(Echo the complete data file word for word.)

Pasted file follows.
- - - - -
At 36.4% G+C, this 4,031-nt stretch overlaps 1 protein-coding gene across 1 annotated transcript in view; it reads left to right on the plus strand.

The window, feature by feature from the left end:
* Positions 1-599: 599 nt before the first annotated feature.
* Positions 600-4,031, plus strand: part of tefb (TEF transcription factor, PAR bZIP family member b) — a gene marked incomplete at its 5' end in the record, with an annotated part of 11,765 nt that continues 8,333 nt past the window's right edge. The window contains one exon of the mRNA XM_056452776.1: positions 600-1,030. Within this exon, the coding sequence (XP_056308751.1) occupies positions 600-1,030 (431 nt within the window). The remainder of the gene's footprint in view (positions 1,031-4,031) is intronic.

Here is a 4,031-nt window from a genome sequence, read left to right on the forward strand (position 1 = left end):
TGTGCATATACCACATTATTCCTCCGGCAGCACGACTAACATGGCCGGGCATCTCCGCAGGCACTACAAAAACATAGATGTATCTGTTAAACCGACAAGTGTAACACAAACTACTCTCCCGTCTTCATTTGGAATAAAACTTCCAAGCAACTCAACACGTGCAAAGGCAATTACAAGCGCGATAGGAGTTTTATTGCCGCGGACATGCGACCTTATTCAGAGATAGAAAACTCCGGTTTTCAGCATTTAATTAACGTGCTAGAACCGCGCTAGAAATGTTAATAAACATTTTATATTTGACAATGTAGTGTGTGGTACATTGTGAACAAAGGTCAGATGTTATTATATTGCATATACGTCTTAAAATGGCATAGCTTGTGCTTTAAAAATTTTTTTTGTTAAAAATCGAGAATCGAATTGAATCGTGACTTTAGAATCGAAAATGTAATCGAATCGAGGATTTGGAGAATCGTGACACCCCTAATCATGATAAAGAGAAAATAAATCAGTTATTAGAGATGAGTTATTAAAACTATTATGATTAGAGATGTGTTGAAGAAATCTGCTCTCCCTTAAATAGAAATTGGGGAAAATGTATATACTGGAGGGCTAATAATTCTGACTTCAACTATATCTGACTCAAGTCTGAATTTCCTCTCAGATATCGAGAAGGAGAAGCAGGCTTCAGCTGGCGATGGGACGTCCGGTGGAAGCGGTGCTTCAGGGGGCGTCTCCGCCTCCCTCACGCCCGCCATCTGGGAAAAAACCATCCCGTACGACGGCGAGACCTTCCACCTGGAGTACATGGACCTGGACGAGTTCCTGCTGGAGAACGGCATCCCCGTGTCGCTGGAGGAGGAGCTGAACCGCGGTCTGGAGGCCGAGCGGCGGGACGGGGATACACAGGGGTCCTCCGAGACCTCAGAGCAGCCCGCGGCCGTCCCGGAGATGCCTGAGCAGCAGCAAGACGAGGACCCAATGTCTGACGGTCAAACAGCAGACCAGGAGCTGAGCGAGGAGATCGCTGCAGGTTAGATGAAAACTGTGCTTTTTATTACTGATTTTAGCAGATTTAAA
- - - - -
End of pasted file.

At 36.4% G+C, this 4,031-nt stretch overlaps 1 protein-coding gene across 1 annotated transcript in view; it reads left to right on the plus strand.

The window, feature by feature from the left end:
* Positions 1-599: 599 nt before the first annotated feature.
* Positions 600-4,031, plus strand: part of tefb (TEF transcription factor, PAR bZIP family member b) — a gene marked incomplete at its 5' end in the record, with an annotated part of 11,765 nt that continues 8,333 nt past the window's right edge. The window contains one exon of the mRNA XM_056452776.1: positions 600-1,030. Within this exon, the coding sequence (XP_056308751.1) occupies positions 600-1,030 (431 nt within the window). The remainder of the gene's footprint in view (positions 1,031-4,031) is intronic.

Here is a 4,031-nt window from a genome sequence, read left to right on the forward strand (position 1 = left end):
TGTGCATATACCACATTATTCCTCCGGCAGCACGACTAACATGGCCGGGCATCTCCGCAGGCACTACAAAAACATAGATGTATCTGTTAAACCGACAAGTGTAACACAAACTACTCTCCCGTCTTCATTTGGAATAAAACTTCCAAGCAACTCAACACGTGCAAAGGCAATTACAAGCGCGATAGGAGTTTTATTGCCGCGGACATGCGACCTTATTCAGAGATAGAAAACTCCGGTTTTCAGCATTTAATTAACGTGCTAGAACCGCGCTAGAAATGTTAATAAACATTTTATATTTGACAATGTAGTGTGTGGTACATTGTGAACAAAGGTCAGATGTTATTATATTGCATATACGTCTTAAAATGGCATAGCTTGTGCTTTAAAAATTTTTTTTGTTAAAAATCGAGAATCGAATTGAATCGTGACTTTAGAATCGAAAATGTAATCGAATCGAGGATTTGGAGAATCGTGACACCCCTAATCATGATAAAGAGAAAATAAATCAGTTATTAGAGATGAGTTATTAAAACTATTATGATTAGAGATGTGTTGAAGAAATCTGCTCTCCCTTAAATAGAAATTGGGGAAAATGTATATACTGGAGGGCTAATAATTCTGACTTCAACTATATCTGACTCAAGTCTGAATTTCCTCTCAGATATCGAGAAGGAGAAGCAGGCTTCAGCTGGCGATGGGACGTCCGGTGGAAGCGGTGCTTCAGGGGGCGTCTCCGCCTCCCTCACGCCCGCCATCTGGGAAAAAACCATCCCGTACGACGGCGAGACCTTCCACCTGGAGTACATGGACCTGGACGAGTTCCTGCTGGAGAACGGCATCCCCGTGTCGCTGGAGGAGGAGCTGAACCGCGGTCTGGAGGCCGAGCGGCGGGACGGGGATACACAGGGGTCCTCCGAGACCTCAGAGCAGCCCGCGGCCGTCCCGGAGATGCCTGAGCAGCAGCAAGACGAGGACCCAATGTCTGACGGTCAAACAGCAGACCAGGAGCTGAGCGAGGAGATCGCTGCAGGTTAGATGAAAACTGTGCTTTTTATTACTGATTTTAGCAGATTTAAA